Omari Soulfinger (b. 1986 in Brooklyn, NY) is a comedic performing artist dedicated to creative advocacy. Since 2001, Omari has worked with under-served families and their communities in various capacities, including as a classroom teacher, social worker, and advocate. Omari is a member-organizer with Brooklyn Movement Center, a facilitator with Theatre of the Oppressed NYC, Ramapo For Children, Mankind Project, and All Kings. Adjacent to his social change work, Omari has performed stand-up comedy, improv, storytelling, puppetry, musical, forum, street theater, mime, clowning, and burlesque.
"Performance is a requisite skill to meet the norms of status-quo society. The lived experience, physical movement, and impermanence of performance are strictures of our identities. Comedy happens when a strained expectation (like identity) transforms into nothing. Through all my performances, I intend to satirize the expectations we have of ourselves and each other. I enjoy the absurdity of the expectations that keep us comfortable and predictable. Are these expectations, also oppressive and unrealistic? I am inspired by vulnerability and “cringe” moments. A “cringe” is a somatic fear of experience, fear of self, fear of imperfection, and failure. My clown is a failure artist, asking funny questions about subjects that are no joke.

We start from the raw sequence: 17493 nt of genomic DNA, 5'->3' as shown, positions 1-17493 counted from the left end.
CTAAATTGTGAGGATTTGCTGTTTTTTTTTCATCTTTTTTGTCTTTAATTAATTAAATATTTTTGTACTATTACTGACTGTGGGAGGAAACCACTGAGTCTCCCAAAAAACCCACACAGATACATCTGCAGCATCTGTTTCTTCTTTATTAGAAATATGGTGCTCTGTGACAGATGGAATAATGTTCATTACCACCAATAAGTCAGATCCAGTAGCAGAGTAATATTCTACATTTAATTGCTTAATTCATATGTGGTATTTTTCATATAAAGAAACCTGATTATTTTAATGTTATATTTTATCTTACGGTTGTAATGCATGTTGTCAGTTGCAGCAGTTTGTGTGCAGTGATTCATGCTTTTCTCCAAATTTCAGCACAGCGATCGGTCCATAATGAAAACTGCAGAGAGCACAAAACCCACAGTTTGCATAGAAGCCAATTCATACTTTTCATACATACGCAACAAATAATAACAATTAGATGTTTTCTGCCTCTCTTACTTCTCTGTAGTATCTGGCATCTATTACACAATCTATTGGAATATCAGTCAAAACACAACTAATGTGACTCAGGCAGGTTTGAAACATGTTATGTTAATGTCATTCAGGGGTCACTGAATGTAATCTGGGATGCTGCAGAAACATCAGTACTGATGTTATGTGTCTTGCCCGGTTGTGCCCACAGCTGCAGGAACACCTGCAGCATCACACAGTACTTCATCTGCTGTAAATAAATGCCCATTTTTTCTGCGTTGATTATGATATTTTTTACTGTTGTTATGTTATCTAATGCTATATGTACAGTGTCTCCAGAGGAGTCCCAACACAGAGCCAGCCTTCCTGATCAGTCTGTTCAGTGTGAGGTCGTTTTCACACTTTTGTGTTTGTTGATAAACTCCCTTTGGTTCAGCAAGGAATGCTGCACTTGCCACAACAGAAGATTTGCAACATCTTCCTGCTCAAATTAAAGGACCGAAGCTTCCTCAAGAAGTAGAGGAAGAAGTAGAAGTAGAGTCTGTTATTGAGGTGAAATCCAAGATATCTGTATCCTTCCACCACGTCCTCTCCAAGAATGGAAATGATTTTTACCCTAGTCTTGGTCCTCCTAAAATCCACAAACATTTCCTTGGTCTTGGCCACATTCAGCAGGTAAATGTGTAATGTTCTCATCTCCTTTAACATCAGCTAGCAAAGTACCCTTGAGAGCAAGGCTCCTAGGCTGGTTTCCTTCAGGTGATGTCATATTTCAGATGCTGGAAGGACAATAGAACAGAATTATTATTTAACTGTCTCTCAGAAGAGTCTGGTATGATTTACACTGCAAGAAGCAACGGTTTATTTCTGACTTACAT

Through immersive staging and audience involvement, I remove the unseen expectations of the invisible wall and instead build an invisible bridge. An invitation for the audience to co-create an experience. My social work background is vital in creating the space and capacity for this. Practice in relationship building, group work and sparking intrinsic motivation is the backbone of my performances. Overall, I’m asking the audience to find the determination to get involved and re-imagine all of our presumptions about what is possible.”